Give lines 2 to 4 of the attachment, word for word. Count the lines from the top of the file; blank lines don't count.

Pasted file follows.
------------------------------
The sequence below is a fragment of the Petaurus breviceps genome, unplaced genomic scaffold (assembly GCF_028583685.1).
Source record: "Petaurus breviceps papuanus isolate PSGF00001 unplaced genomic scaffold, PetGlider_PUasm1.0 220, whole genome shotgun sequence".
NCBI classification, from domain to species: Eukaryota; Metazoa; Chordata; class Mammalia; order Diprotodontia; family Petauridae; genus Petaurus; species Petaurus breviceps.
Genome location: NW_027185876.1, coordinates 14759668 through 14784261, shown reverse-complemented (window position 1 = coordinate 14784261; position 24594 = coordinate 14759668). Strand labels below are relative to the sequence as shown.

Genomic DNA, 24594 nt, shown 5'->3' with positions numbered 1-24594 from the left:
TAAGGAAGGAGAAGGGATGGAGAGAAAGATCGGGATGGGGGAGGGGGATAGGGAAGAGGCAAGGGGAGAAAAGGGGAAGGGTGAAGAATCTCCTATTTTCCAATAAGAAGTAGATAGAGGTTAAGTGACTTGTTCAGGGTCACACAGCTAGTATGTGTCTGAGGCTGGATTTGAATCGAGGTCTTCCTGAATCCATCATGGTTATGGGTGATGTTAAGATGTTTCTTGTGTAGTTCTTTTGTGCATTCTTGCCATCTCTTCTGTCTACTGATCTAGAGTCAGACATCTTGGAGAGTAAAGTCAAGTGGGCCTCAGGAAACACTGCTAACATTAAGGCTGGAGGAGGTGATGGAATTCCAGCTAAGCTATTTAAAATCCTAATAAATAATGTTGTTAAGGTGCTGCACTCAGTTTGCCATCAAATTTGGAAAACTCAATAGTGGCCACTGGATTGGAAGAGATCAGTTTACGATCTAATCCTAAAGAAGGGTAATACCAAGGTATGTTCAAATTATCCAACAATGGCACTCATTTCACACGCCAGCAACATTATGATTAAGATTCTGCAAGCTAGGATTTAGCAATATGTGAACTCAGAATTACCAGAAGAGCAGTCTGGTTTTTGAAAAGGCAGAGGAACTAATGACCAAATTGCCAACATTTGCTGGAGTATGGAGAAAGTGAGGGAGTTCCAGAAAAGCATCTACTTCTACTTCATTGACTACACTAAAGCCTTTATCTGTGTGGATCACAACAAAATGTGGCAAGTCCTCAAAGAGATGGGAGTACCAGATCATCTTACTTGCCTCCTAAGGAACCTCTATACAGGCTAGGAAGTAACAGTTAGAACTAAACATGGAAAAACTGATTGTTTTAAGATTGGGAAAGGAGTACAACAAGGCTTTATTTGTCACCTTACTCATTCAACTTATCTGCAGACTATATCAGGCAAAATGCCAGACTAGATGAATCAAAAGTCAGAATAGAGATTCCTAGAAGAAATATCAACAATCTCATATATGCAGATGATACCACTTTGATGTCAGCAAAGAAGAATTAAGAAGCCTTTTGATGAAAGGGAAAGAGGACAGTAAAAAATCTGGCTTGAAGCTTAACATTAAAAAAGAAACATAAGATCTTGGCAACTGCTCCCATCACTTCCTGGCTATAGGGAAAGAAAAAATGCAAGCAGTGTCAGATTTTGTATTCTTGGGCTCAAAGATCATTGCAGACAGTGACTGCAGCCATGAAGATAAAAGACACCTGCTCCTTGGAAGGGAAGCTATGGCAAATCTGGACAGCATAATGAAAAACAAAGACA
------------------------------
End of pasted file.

Source record: "Petaurus breviceps papuanus isolate PSGF00001 unplaced genomic scaffold, PetGlider_PUasm1.0 220, whole genome shotgun sequence".
NCBI classification, from domain to species: Eukaryota; Metazoa; Chordata; class Mammalia; order Diprotodontia; family Petauridae; genus Petaurus; species Petaurus breviceps.
Genome location: NW_027185876.1, coordinates 14759668 through 14784261, shown reverse-complemented (window position 1 = coordinate 14784261; position 24594 = coordinate 14759668). Strand labels below are relative to the sequence as shown.